GenPsychCognitionAndLanguagePart1

GenPsychCognitionAndLanguagePart1 - Cognition and Language...

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Cognition and Language Part 1 - Page 1 Lecture Outline Topics in Cognition. Types of mental representations and their organization. Imagery. Concepts. Networks of associations. Attention. Expertise: How is good thinking achieved? Problem solving. Heuristics in reasoning. Topics in Cognition The study of Cognition typically includes the topics of perception, memory, attention, thinking, language, and consciousness. We have previously visited the first two of these topics, leaving the following three as the subject of this lecture and the next. Consciousness will be discussed later in the semester. What Is Thought? Within Cognitive Psychology, thinking is considered to be the manipulation, for some purpose, of the mental representations generated by perception and memory. The result of thinking is the generation of additional new mental representations However, it is not so easy to distinguish thinking processes from processes of perception and memory. Experts solve problems in large part by rapidly perceiving the problem situation appropriately. Memory processes heavily influence the answers people produce in problem solving and reasoning tasks. Main Approaches to the Study of Thinking Examine the types of mental representations and how they are manipulated. Images, concepts, schemas, conceptual networks. Give people reasoning tasks or problems to solve and study the mental processes that occur.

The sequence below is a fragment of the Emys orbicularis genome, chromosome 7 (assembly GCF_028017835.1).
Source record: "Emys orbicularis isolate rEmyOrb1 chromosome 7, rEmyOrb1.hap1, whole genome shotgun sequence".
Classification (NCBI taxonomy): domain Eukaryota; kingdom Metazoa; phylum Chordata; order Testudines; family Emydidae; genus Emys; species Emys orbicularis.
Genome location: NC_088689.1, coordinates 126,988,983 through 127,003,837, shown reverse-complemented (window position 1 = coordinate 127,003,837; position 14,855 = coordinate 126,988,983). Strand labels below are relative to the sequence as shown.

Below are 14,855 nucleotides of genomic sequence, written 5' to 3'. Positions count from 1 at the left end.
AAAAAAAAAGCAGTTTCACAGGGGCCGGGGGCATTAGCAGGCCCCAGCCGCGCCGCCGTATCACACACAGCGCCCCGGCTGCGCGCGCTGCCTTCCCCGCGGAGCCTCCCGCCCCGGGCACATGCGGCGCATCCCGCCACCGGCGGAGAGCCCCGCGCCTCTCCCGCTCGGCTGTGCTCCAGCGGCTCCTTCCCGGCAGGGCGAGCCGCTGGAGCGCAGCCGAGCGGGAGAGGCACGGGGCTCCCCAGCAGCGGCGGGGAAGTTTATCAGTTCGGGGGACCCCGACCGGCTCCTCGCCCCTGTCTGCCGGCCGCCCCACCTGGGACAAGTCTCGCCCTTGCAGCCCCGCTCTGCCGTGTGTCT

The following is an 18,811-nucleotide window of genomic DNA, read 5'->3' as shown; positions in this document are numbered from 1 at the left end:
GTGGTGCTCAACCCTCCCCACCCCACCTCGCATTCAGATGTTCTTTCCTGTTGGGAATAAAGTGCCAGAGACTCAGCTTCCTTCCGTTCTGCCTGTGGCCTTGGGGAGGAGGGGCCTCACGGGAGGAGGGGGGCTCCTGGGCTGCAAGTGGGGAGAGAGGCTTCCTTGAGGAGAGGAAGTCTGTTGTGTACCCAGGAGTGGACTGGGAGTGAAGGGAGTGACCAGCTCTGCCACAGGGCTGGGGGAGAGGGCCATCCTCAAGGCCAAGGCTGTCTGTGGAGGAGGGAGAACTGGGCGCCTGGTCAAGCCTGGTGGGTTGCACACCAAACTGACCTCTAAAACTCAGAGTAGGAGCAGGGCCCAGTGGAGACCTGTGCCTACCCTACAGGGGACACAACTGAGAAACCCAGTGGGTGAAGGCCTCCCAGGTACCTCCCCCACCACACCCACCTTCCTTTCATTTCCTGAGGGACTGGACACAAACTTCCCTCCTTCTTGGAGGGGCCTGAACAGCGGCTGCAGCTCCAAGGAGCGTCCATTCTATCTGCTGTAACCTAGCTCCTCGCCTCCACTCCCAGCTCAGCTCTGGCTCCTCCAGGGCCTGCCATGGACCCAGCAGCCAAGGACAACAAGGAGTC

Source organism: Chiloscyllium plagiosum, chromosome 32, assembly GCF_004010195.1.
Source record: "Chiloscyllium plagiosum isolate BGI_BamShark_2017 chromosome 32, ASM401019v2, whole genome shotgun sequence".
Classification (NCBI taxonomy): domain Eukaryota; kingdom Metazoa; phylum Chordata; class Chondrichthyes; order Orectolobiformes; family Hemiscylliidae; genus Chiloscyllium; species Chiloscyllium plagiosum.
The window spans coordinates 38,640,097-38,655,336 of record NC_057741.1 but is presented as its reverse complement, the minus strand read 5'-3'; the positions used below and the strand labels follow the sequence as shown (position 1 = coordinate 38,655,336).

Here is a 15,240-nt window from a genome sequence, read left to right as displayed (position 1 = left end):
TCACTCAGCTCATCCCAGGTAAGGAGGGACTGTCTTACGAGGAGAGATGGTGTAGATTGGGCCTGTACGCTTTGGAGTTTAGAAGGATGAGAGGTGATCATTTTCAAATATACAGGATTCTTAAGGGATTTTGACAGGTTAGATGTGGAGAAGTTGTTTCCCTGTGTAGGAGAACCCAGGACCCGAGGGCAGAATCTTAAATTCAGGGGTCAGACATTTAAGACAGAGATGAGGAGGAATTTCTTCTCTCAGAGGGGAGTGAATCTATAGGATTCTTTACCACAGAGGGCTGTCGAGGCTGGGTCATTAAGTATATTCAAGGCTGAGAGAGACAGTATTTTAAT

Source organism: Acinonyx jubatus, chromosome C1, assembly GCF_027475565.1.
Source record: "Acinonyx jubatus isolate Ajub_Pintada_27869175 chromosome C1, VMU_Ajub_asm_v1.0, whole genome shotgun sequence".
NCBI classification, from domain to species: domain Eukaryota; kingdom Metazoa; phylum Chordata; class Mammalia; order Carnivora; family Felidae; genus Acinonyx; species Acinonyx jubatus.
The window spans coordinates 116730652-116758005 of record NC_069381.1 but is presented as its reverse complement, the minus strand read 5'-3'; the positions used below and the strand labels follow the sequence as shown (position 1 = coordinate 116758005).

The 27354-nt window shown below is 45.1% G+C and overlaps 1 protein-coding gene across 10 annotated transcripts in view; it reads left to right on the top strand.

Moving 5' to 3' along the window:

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Cognition and Language Part 1 - Page 2 Inferring Cognition from Performance: The Use of Imagery in Thinking Subjects are shown a stimulus (e.g. “R”) that is rotated between 0 and 360 o , each must decide whether the letter is normal or a mirror image. Such tasks activate the visual cortex, suggesting an actual rotation of the stimulus. Concepts Concepts are mental representations of categories. Cognitive psychologists examine how concepts are organized in memory and how they are activated in mental tasks. In general we form concepts when objects, people, events, or ideas have similarities or common functional qualities. Concepts are essential for powerful and efficient cognition. For example, you can utilize categorical knowledge in dealing with a person, object, idea, or situation that you can categorize. Can this object be eaten?
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GenPsychCognitionAndLanguagePart1 - Cognition and Language...

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